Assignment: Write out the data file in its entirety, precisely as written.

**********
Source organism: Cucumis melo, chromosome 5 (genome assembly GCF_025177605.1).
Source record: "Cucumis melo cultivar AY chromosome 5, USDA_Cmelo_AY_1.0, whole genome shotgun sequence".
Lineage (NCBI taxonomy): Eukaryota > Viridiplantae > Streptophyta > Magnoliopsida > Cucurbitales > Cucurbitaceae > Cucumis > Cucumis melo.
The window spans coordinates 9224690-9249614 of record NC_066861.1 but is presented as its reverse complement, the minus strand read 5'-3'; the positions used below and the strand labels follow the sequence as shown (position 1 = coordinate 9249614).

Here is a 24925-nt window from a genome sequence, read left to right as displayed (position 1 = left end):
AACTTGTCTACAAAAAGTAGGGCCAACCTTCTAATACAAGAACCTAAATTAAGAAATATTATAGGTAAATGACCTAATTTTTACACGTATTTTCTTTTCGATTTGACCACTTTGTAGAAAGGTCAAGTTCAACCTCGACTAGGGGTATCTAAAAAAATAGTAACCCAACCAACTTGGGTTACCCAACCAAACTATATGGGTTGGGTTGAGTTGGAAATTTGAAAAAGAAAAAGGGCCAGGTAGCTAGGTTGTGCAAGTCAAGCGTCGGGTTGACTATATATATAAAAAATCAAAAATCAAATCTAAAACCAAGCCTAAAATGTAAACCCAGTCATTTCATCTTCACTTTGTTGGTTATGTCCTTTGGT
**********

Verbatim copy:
Source organism: Cucumis melo, chromosome 5 (genome assembly GCF_025177605.1).
Source record: "Cucumis melo cultivar AY chromosome 5, USDA_Cmelo_AY_1.0, whole genome shotgun sequence".
Lineage (NCBI taxonomy): Eukaryota > Viridiplantae > Streptophyta > Magnoliopsida > Cucurbitales > Cucurbitaceae > Cucumis > Cucumis melo.
The window spans coordinates 9224690-9249614 of record NC_066861.1 but is presented as its reverse complement, the minus strand read 5'-3'; the positions used below and the strand labels follow the sequence as shown (position 1 = coordinate 9249614).

Here is a 24925-nt window from a genome sequence, read left to right as displayed (position 1 = left end):
AACTTGTCTACAAAAAGTAGGGCCAACCTTCTAATACAAGAACCTAAATTAAGAAATATTATAGGTAAATGACCTAATTTTTACACGTATTTTCTTTTCGATTTGACCACTTTGTAGAAAGGTCAAGTTCAACCTCGACTAGGGGTATCTAAAAAAATAGTAACCCAACCAACTTGGGTTACCCAACCAAACTATATGGGTTGGGTTGAGTTGGAAATTTGAAAAAGAAAAAGGGCCAGGTAGCTAGGTTGTGCAAGTCAAGCGTCGGGTTGACTATATATATAAAAAATCAAAAATCAAATCTAAAACCAAGCCTAAAATGTAAACCCAGTCATTTCATCTTCACTTTGTTGGTTATGTCCTTTGGT